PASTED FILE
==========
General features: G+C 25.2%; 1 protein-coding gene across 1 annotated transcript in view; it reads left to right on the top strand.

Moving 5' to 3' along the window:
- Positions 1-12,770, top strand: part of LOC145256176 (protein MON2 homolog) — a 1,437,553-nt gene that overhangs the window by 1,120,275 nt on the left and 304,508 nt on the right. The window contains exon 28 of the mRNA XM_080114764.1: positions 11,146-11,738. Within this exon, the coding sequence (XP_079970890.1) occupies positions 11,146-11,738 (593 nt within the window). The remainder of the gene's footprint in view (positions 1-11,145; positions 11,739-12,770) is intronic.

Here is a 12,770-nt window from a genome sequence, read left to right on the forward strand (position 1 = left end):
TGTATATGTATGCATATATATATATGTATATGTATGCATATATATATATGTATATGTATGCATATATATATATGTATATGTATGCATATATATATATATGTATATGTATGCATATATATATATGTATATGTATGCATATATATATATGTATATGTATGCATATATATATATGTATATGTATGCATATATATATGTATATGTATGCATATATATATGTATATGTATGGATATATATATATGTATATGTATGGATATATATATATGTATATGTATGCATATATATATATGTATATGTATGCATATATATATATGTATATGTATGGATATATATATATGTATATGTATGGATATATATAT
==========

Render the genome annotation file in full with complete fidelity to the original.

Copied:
General features: G+C 25.2%; 1 protein-coding gene across 1 annotated transcript in view; it reads left to right on the top strand.

Moving 5' to 3' along the window:
- Positions 1-12,770, top strand: part of LOC145256176 (protein MON2 homolog) — a 1,437,553-nt gene that overhangs the window by 1,120,275 nt on the left and 304,508 nt on the right. The window contains exon 28 of the mRNA XM_080114764.1: positions 11,146-11,738. Within this exon, the coding sequence (XP_079970890.1) occupies positions 11,146-11,738 (593 nt within the window). The remainder of the gene's footprint in view (positions 1-11,145; positions 11,739-12,770) is intronic.

Here is a 12,770-nt window from a genome sequence, read left to right on the forward strand (position 1 = left end):
TGTATATGTATGCATATATATATATGTATATGTATGCATATATATATATGTATATGTATGCATATATATATATGTATATGTATGCATATATATATATATGTATATGTATGCATATATATATATGTATATGTATGCATATATATATATGTATATGTATGCATATATATATATGTATATGTATGCATATATATATGTATATGTATGCATATATATATGTATATGTATGGATATATATATATGTATATGTATGGATATATATATATGTATATGTATGCATATATATATATGTATATGTATGCATATATATATATGTATATGTATGGATATATATATATGTATATGTATGGATATATATAT